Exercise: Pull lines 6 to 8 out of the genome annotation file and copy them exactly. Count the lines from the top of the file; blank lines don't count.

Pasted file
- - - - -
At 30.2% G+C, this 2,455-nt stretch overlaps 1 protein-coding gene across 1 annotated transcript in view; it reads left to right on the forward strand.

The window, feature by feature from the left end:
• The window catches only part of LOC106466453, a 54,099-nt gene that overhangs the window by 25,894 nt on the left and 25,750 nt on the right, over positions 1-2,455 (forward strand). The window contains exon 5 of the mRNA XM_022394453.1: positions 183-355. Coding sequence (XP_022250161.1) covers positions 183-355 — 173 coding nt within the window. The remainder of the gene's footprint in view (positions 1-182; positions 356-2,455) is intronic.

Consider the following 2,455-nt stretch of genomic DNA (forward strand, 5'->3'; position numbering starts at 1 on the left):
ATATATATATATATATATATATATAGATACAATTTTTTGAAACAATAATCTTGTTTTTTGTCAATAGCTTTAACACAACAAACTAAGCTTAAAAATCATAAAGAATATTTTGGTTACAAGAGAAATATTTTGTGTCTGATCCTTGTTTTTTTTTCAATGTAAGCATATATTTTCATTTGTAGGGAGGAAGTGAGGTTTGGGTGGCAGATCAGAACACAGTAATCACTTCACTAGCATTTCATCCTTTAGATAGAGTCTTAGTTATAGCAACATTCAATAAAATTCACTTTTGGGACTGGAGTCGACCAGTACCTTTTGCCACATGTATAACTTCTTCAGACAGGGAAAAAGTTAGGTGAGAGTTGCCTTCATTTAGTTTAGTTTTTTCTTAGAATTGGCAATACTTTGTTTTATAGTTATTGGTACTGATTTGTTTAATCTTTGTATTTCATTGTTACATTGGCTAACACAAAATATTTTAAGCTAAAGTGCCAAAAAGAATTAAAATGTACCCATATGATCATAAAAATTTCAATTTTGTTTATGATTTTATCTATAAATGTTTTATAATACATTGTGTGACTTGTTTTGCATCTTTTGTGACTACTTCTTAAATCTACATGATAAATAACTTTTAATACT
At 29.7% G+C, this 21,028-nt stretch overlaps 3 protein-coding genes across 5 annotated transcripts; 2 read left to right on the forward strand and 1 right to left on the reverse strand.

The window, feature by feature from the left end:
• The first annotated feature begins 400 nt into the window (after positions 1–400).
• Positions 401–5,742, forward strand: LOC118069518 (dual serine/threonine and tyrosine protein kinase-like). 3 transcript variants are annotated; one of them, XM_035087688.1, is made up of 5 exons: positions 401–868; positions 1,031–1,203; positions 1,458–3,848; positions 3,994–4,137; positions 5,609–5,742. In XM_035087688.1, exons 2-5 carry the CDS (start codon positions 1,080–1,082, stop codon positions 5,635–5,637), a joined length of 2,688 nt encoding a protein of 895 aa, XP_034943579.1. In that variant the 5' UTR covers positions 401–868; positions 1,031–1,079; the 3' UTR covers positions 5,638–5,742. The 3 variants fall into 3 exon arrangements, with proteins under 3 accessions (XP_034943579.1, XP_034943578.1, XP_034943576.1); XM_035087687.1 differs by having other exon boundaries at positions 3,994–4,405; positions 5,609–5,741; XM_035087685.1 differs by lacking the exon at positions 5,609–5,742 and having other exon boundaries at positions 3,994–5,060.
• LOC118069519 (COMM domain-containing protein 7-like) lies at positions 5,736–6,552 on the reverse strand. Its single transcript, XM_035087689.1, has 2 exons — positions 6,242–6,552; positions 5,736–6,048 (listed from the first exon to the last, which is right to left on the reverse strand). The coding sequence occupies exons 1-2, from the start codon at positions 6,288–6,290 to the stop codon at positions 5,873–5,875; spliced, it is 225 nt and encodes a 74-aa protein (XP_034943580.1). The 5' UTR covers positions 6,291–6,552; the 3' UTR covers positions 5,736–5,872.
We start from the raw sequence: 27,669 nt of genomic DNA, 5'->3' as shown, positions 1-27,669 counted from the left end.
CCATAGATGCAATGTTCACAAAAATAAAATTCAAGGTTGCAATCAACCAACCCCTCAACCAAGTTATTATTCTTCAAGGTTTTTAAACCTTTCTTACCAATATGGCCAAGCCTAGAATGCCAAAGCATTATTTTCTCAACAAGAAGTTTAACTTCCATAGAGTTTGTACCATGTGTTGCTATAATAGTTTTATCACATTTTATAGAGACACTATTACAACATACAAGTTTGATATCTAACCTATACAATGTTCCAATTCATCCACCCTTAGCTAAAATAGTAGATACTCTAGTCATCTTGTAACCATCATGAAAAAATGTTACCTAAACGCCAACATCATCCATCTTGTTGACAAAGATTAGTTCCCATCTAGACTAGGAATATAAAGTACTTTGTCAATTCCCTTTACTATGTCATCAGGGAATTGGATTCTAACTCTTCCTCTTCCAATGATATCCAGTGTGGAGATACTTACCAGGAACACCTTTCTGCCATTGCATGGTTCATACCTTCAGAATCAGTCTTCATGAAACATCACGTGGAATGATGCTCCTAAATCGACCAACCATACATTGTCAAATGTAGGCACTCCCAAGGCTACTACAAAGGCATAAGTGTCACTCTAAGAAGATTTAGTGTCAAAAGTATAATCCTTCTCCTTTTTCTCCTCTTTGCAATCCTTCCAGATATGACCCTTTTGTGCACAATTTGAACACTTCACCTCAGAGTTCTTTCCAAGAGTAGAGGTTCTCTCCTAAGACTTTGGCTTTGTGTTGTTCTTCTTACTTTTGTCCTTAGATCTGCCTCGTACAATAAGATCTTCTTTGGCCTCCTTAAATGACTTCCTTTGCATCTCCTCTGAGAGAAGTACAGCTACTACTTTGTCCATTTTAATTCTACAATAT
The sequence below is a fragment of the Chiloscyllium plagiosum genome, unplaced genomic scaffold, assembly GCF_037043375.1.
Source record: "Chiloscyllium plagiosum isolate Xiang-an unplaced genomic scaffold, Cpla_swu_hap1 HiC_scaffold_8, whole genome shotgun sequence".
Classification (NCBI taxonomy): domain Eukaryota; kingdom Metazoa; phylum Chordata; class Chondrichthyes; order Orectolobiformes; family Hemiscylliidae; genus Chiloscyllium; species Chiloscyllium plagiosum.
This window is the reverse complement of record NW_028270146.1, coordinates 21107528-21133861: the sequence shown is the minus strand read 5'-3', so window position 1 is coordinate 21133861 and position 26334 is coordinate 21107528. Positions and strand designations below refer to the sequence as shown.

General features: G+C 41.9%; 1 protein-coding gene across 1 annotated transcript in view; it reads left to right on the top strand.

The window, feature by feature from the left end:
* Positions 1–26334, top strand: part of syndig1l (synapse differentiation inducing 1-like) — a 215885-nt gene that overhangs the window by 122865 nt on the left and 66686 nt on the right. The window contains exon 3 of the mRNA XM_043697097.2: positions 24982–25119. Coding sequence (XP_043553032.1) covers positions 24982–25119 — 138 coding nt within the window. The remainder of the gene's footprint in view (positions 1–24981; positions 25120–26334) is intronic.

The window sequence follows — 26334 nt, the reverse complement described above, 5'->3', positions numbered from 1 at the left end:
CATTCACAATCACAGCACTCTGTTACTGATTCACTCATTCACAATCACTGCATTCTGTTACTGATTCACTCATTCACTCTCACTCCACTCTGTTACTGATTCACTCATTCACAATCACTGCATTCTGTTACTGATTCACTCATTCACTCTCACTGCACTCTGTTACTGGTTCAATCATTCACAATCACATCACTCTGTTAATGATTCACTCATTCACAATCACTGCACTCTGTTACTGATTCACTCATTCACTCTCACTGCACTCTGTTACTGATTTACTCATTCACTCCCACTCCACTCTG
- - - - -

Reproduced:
At 29.7% G+C, this 21,028-nt stretch overlaps 3 protein-coding genes across 5 annotated transcripts; 2 read left to right on the forward strand and 1 right to left on the reverse strand.

The window, feature by feature from the left end:
• The first annotated feature begins 400 nt into the window (after positions 1–400).